There is clearly a marked difference in Macbeth's demeanor in Act II Scene 3 compared with his words and actions in Act II, Scene 2. In the second scene, for instance, as Macbeth contemplates his murderous action, he is ridden with guilt and misgivings. For, when he returns to Lady Macbeth after he has slain King Duncan, Macbeth reviews what has occurred and he tells his wife that he heard a voice cry
“Glamis hath murdered sleep, and therefore Cawdor
Shall sleep no more. Macbeth shall sleep no more.” (2.2.55)
and he confesses to his trepidation: "I am afraid to think what I have done" (2.2.65); he tells Lady Macbeth that no ocean can wash the blood from his hand. And, when he hears knocking, Macbeth wishes that Duncan could awaken to this sound, wishing to undone his heinous act.
In contrast to this behavior, Macbeth seems in control of his emotions in the next scene, as in the morning he greets Lennox and Macduff as though nothing has happened to their king, leading them to King Duncan's chambers, telling them that the king has not stirred yet although he plans on leaving this day. Yet, incongruously, when the two noblemen discover that Duncan is dead and the two guards have blood smeared on them, Macbeth, dissembling, confesses to having slain these guards,O, yet I do repent me of my fury,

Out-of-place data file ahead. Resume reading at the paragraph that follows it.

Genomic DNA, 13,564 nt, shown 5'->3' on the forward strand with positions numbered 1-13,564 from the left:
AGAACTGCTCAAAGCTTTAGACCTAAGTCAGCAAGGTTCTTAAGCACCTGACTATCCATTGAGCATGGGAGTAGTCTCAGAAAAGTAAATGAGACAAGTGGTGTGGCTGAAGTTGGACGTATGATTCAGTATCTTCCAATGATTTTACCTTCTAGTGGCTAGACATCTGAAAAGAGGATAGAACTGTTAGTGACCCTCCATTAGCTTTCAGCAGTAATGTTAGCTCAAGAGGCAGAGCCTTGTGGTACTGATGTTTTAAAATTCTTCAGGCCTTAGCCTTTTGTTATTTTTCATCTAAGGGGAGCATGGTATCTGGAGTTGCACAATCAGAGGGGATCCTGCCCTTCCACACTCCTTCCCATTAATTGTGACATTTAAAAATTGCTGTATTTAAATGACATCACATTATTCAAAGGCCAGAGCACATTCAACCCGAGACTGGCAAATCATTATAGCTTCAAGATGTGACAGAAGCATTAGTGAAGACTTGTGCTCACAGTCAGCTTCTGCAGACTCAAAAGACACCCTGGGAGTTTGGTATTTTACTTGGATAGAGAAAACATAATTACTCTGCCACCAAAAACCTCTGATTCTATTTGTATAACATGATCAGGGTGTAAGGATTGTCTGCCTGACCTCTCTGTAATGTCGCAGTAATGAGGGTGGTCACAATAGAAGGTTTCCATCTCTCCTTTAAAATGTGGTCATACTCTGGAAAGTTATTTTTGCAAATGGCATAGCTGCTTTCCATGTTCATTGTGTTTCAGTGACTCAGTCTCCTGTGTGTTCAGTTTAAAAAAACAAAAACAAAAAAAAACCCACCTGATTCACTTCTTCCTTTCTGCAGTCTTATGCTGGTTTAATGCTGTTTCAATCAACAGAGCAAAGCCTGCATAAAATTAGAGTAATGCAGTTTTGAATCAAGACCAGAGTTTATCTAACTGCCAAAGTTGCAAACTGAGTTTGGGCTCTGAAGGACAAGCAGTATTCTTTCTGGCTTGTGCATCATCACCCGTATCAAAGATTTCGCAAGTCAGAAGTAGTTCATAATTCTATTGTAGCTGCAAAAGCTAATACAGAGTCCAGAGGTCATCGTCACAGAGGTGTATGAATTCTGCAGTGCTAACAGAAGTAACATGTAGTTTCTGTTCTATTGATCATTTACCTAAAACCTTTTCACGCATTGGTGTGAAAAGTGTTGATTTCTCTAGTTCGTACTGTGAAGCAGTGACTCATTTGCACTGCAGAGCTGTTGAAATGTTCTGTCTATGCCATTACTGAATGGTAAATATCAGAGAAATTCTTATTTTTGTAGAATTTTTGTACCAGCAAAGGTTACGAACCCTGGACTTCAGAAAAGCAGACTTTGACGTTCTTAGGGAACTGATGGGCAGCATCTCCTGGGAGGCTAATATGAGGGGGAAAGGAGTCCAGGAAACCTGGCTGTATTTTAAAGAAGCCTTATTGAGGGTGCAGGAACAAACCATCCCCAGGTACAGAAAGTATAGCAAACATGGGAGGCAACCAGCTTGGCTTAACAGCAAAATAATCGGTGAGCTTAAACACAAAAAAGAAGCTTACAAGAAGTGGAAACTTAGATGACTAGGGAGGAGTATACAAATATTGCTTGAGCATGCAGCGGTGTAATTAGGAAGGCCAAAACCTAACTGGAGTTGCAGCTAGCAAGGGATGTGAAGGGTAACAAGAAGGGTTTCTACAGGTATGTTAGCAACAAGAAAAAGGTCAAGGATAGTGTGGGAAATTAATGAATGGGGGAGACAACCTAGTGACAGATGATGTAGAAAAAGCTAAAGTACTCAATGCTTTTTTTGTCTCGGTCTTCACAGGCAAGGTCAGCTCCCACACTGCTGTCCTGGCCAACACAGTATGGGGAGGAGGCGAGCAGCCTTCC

That I did kill them. (2.3.117-118)He explains that when he saw the body of King Duncan slain and "overtook with gore," his anger overtook him and he killed the "murderers."
Thus, the character of Macbeth is completely different in Act II, Scene 2 from that of Act II, Scene 3, for he is guilt-ridden and frightened at first, but in the next scene, he appears to be in control of his feelings, although his are incongruous actions.